JON SCHUBERT/GIBSON LÁZARO
THE election of Angolan President João Lourenço in 2017 raised hopes of a shift from the authoritarian and corrupt era of his predecessor.
This was thanks to the new, more open and approachable style of governance he instituted in his first months in office. This included opening up the public media as well as symbolic gestures such as ending the practice of blocking off road traffic for the president’s motorcade to pass.
Yet ahead of the August 2022 elections, in which Lourenço is running for a second term, these hopes have largely been dashed.
Lourenço’s moves to ‘open up’ the Angolan economy have had little effect. Instead, an economic crisis that has endured since late 2014 has led to popular dissatisfaction and anger among Angolans. This anger is behind the formation of a broad political opposition front against the ruling party, the People’s Movement for the Liberation of Angola (MPLA). The new United Patriotic Front brings together key opposition leaders as well as civil society organisations.
This front could be the best hope for opposition and civil society activists to prevent yet another victory for the MPLA and João Lourenço. That’s because it brings together under one umbrella key opposition leaders and offers a credible alternative for those disaffected with Lourenço and his party.
That said, even though the ruling party’s voter share has been steadily declining, it is likely to win again with more than 50% of the vote due to electoral fraud and obstruction.
To quell potential threats to its continued dominance Lourenço’s party – which has ruled Angola since independence in 1975 —- is using all instruments at its disposal to hobble the opposition.
Finished and unfinished business
Former president José Eduardo dos Santos stepped back ahead of the 2017 elections after 38 years in power. Lourenço, the MPLA’s new candidate for the presidency, was widely panned as an uninspiring party soldier and Dos Santos loyalist. Campaigning under the slogan, “improve what is good, correct what is bad”, Lourenço promised more of the same, just perhaps slightly better.
Yet he managed to surprise many by unleashing a flurry of dismissals of high-ranking government officials and civil servants.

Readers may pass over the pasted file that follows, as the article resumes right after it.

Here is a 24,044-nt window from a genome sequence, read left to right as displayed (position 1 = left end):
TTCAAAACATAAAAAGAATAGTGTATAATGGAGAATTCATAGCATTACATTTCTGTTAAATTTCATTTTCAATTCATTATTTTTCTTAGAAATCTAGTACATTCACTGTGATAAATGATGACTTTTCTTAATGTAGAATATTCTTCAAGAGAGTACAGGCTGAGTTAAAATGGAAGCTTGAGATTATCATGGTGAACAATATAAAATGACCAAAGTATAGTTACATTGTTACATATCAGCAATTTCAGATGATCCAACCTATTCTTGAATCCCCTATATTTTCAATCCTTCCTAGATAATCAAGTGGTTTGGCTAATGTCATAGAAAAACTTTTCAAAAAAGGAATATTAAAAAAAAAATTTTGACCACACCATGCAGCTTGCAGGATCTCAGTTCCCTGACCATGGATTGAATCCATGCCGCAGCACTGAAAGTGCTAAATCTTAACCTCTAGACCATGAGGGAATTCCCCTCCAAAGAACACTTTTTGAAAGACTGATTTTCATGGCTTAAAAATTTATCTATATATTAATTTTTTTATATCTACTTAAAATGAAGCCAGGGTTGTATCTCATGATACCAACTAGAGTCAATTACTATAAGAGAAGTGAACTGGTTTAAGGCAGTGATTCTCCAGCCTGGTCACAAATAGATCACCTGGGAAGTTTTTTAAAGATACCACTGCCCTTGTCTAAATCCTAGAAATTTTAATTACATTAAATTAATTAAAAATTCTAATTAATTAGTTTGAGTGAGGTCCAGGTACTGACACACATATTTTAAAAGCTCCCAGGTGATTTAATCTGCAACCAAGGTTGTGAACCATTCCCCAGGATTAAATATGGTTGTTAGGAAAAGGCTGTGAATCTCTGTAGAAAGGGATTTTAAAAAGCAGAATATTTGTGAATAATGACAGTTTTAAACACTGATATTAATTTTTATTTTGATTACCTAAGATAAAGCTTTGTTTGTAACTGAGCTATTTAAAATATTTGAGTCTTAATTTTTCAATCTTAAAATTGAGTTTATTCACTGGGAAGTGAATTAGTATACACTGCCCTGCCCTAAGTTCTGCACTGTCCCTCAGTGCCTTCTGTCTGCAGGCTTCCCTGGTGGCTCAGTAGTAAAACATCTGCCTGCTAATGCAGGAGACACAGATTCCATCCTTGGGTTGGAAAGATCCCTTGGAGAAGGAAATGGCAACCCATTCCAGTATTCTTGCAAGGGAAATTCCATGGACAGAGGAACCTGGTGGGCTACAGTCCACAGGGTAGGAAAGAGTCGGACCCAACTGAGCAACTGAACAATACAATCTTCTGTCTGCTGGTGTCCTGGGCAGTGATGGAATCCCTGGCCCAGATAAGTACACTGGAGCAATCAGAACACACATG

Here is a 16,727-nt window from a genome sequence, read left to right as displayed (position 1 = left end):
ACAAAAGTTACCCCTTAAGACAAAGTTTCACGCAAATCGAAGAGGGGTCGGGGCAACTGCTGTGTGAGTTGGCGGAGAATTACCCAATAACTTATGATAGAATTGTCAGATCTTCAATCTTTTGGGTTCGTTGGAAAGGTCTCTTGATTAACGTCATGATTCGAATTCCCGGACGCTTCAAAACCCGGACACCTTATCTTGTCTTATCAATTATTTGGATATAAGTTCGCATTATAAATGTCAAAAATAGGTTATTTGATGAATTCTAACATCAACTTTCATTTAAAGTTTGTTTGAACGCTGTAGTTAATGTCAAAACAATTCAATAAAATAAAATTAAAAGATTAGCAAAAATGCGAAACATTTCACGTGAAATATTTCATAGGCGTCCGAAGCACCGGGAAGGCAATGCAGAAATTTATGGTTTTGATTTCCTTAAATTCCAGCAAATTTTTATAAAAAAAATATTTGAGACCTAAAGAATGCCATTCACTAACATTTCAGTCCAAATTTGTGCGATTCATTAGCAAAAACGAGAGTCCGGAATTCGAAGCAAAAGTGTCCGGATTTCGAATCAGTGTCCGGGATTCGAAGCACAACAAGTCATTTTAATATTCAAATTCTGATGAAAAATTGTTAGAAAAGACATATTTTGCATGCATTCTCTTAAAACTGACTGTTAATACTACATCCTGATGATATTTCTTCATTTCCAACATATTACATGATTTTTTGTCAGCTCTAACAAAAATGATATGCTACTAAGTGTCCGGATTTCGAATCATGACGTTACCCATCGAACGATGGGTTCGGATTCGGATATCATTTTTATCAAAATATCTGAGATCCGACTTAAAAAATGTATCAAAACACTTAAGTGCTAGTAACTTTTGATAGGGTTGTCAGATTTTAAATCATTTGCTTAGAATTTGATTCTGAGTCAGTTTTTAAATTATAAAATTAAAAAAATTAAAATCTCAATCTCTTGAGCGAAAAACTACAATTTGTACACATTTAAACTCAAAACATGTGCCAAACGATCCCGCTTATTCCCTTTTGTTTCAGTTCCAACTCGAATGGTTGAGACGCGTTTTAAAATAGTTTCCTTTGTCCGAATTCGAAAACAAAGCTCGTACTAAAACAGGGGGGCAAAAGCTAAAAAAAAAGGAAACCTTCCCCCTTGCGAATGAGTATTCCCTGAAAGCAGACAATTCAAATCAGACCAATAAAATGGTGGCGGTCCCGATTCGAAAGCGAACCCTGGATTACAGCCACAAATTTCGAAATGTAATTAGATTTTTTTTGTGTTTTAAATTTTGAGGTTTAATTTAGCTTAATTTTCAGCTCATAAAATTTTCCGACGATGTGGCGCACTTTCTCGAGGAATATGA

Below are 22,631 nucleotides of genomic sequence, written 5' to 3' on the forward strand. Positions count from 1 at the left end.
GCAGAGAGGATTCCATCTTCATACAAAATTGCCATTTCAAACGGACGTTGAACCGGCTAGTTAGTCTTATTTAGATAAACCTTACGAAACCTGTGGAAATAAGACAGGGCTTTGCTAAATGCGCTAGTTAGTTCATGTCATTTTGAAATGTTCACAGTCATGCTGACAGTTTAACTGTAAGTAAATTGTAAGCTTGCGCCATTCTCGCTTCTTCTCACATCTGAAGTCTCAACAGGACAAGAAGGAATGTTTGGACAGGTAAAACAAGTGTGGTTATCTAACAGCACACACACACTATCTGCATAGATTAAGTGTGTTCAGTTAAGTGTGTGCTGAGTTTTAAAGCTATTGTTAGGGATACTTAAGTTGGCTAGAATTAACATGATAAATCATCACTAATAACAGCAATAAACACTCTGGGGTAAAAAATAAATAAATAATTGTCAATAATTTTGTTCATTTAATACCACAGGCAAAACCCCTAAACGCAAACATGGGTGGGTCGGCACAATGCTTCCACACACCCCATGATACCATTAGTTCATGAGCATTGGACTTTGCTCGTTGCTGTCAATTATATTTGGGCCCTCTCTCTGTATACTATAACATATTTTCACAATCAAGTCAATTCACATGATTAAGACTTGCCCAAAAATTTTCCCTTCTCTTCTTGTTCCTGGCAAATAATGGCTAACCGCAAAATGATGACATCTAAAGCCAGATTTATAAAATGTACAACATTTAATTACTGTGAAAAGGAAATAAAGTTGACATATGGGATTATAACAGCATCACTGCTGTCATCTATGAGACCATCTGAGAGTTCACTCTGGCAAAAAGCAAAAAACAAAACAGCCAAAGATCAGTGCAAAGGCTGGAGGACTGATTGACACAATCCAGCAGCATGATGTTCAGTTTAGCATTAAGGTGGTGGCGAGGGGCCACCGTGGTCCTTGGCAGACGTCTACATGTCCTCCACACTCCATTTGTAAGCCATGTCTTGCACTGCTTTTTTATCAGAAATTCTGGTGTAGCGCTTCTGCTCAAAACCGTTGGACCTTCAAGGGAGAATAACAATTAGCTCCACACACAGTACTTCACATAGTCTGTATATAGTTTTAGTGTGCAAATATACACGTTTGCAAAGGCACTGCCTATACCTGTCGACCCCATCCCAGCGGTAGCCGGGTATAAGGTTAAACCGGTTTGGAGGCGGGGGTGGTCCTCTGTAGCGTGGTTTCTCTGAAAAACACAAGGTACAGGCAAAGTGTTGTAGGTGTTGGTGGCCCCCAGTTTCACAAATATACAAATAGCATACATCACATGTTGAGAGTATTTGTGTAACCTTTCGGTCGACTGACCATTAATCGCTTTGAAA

The fight against corruption was his first major policy plank. This has been selectively successful. For example, he instituted high-profile corruption inquiries. These included several investigations into the dealings of the dos Santos family itself.
This earned him the praise of critics and citizens. And it was a crucial element towards his other main priority, which was to reposition Angola as a trustworthy partner on the global stage. The negotiation of an agreement with the International Monetary Fund for a multibillion credit line to stabilise the ailing economy in 2018, was trumpeted as evidence of Angola’s openness to reform.
The change paved the way for new oil investments and some debt rescheduling.
Yet these ‘reforms’ have largely been geared towards external audiences – including regaining the trust of foreign investors.
Rather than improving socio-economic circumstances, self-inflicted austerity measures have hit the poorer parts of the population hardest. Debt servicing stands at 60% of government expenditure. Health and education are languishing at levels of spending that are among the continent’s lowest. And service standards are just as low.
The cost of living has skyrocketed, with the price of basic foodstuffs exploding.
A newly invigorated opposition is promising to capitalise on rising popular dissatisfaction. This has resulted in frequent strikes and protests across the country.